On the other hand, some good companies will still continue paying out dividends regardless of the economy situation. Their businesses may be affected by the economy downturn but some well run companies will be able to survive and even generate more profit! These are the cash cow that will pay out cash dividends day in and day out. These are the cream of the crop that you want to look for when it comes to investing in dividends paying companies.
The question is how do you possibly find these dividends aristocrats that will continually pay cash dividends even during economy downturn.
One of the fastest ways to screen for the best dividend paying stocks is to use the Stock Dividend Screener spreadsheet to easily screen these companies based on a few of the cash-flow-based metrics such as dividend to cash flow payout ratio, cash flow return on total capital, level of debt to total capital ratio and the dividends payout history.
Since dividends come from cash and not earnings, you would want to make sure that the company generates enough cash to cover the dividends payout. The spreadsheet has a metric called “dividend to free cash flow payout ratio” whose purpose is to calculate the ratio of dividend to free cash flow. You certainly want to see a low dividend to free cash flow payout ratio so that the dividend payout can be sustained in the long run.
Then the next thing that you might want to look at is the free cash flow return on capital. The higher the number, the better the company is at generating cash.
Obviously, you certainly want the company to have little or no debt. The debt to capital ratio in the spreadsheet indicates the amount of debt with respect to total capital.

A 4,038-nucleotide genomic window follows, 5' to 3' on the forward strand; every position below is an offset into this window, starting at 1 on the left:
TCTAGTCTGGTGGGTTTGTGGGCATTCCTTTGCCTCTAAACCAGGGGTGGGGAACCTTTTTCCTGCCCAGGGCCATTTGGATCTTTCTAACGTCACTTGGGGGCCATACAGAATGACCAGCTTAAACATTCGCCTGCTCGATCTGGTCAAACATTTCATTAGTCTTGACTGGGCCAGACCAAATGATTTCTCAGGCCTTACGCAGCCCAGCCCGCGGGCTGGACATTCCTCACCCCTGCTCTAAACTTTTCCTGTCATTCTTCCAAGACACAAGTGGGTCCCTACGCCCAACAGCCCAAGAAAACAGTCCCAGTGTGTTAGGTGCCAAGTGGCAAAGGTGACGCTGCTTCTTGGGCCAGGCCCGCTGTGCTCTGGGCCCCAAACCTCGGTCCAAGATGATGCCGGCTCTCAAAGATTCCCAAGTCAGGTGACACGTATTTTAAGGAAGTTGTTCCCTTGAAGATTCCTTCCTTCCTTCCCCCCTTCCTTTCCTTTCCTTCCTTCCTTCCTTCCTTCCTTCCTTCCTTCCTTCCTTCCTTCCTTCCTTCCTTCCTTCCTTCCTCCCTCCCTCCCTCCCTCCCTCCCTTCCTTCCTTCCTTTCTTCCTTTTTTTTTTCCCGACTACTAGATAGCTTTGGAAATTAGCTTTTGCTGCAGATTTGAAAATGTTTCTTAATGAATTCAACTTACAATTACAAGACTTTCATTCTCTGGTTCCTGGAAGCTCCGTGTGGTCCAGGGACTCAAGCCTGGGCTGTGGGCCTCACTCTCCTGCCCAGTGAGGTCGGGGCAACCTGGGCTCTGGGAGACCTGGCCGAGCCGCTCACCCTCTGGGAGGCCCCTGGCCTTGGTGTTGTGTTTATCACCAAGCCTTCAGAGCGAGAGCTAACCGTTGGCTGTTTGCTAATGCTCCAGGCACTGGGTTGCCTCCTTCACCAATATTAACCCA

Finally, you certain want to check out the dividend payout history. The spreadsheet can plot graphs which contains financial data of up to last 10 years. You can see from these plots the history of the company in dividend payment. You will be able to find out if there is a cut in dividends in certain years when the economy wasn’t doing well.
Also from these plots, you will be able to find out the dividend to free cash flow payout history, free cash flow per share and free cash flow return on capital history. These are fundamental information that will determine if the company is worth further investigation. A fast screening using the spreadsheet would be able to identify potential good dividend paying companies.
While you are doing this, some interesting facts that you may find are that some companies are able to pay dividends even though they have negative free cash flow or negative earnings. You may need to dig deeper into the financial health of these companies to find out how in the world the companies are able to make dividends payment with no cash earned in the past several years.
Lastly, the Stock Dividends Screener may not be the ultimate tool in determining whether the companies stocks are a buy or not, but at least it gives you a quick and rough idea as to whether the companies are financially sound to continually make those sweet cash dividends payment and thus avoid the “Dividends Trap”.